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A publication of the
Committee to Protect Journalists
3. Commerce and Control: The Media's Evolution
The story of Chinese media since the 1990s is one of commercial growth and
political control. This uneasy policy alliance is critical to understanding the
domestic press today.
In the early 1980s, as supreme leader Deng Xiaoping propelled China along the path of economic reform and opening, a changing political climate brought a general revitalization of Chinese media. Reacting against the falsehood and emptiness of the Cultural Revolution, during which newspapers were effectively house organs of the Communist Party under Chairman Mao Zedong, media trended away from their former role as propaganda “mouthpieces” and sought greater public relevance. A more formal effort at media reform began in the mid-1980s, as a number of liberal senior officials, including former People’s Daily editor-in-chief Hu Jiwei, spearheaded an effort to create a press law that, according to key drafters, would have sought to safeguard press freedom and to protect journalists.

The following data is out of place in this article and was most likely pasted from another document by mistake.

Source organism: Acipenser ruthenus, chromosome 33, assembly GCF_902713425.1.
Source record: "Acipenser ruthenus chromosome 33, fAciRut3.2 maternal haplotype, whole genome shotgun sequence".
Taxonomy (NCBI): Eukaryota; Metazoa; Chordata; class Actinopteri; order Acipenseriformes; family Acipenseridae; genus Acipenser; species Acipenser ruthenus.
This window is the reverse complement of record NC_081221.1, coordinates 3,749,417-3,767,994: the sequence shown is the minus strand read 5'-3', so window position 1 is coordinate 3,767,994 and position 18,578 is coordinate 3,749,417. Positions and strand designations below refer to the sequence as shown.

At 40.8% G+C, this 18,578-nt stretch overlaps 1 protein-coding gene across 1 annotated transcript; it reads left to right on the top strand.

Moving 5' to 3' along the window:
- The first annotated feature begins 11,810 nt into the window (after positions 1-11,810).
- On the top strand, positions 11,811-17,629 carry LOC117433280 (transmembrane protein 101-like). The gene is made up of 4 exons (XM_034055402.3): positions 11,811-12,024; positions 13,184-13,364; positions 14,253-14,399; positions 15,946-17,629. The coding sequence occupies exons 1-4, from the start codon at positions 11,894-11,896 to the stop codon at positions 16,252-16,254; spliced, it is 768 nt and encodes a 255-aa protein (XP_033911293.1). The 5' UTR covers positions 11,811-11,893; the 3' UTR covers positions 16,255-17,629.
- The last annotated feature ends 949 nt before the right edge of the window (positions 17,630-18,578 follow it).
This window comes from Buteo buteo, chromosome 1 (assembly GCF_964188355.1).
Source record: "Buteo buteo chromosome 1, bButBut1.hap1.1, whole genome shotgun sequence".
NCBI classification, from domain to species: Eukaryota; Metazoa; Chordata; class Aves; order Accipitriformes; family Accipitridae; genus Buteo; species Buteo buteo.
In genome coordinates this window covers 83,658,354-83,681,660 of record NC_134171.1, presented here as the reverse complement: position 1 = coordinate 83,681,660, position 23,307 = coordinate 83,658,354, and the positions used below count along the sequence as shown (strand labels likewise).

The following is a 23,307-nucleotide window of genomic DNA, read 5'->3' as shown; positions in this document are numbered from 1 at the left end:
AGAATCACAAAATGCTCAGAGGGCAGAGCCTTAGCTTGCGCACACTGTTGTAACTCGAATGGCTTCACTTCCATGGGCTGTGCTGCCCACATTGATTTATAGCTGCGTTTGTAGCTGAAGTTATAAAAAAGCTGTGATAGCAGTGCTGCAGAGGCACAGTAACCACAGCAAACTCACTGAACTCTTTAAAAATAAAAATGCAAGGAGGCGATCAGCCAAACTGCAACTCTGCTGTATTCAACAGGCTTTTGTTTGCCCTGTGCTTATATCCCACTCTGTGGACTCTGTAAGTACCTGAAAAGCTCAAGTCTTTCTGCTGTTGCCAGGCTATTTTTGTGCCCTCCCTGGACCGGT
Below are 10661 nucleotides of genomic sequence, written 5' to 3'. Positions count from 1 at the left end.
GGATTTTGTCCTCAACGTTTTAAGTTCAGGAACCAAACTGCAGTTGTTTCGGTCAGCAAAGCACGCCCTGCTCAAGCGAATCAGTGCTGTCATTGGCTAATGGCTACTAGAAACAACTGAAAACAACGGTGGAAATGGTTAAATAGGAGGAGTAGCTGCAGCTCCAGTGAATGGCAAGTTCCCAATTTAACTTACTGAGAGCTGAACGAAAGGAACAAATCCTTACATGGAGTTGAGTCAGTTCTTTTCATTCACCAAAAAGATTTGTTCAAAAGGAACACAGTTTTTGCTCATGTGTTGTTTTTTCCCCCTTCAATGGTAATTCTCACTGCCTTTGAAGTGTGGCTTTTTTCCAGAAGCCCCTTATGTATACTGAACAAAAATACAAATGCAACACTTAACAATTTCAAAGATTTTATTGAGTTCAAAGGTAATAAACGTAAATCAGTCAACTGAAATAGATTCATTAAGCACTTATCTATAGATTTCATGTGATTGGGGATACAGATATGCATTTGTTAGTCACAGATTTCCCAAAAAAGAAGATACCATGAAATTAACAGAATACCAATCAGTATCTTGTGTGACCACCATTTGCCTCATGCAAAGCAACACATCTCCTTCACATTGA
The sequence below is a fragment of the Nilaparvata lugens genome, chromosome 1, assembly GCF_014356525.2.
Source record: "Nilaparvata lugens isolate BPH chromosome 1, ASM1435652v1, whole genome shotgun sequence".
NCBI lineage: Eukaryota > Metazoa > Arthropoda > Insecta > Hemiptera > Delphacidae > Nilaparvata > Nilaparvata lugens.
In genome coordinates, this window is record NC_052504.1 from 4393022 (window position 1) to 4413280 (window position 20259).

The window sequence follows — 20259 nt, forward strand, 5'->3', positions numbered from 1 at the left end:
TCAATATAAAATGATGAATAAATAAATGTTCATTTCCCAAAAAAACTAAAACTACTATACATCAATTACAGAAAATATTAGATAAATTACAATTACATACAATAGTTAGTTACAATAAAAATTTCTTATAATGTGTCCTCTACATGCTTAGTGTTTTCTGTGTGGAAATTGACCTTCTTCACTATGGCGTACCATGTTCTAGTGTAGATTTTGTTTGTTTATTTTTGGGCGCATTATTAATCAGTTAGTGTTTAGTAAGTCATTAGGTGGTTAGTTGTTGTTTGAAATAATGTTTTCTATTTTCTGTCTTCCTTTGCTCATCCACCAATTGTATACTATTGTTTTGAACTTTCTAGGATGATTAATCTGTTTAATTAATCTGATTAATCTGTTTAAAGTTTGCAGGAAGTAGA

When the notion of “media reform” re-emerged in the 1990s, it had a different character altogether.
In the 1990s, as China enhanced its trade ties with the outside world, it had to ready itself for the “coming of the wolves,” as competition from outside media was sometimes branded. This was done by the creation of domestic media conglomerates that could turn out modern, commercially savvy media products even as the party controlled the message under the banner of “guidance.” Change happened from within the existing media structure. Provincial-level party newspapers, for example, which were chock-full of propag and about official goings-on among senior cadres, began launching commercial spin-offs that could rake in sizable advertising revenue by commanding larger circulations.
The winning formula was to offer content relevant to China’s growing population of urban consumers,
On July 15, 2003, an official order known as Document 19 pulled the plug on dicey official publications by eliminating the unpopular practice of forced subscriptions. While the purpose of the order was to relieve the “peasants and the grassroots,” it served the further purpose of clearing the propaganda field of unessential noise and, in the view of senior party officials, increasing the effectiveness of key party mouthpieces. As early as the mid-1990s, some members of the party leadership had expressed alarm at the sharp decline in circulation for core media such as the People’s Daily, whose circulation had dropped roughly 70 percent from 1979 to 1996. By pulling funding from nonessential publications, party leaders could reduce both the national and the local burden, and at the same time invigorate the market by making media a contributor to the economy.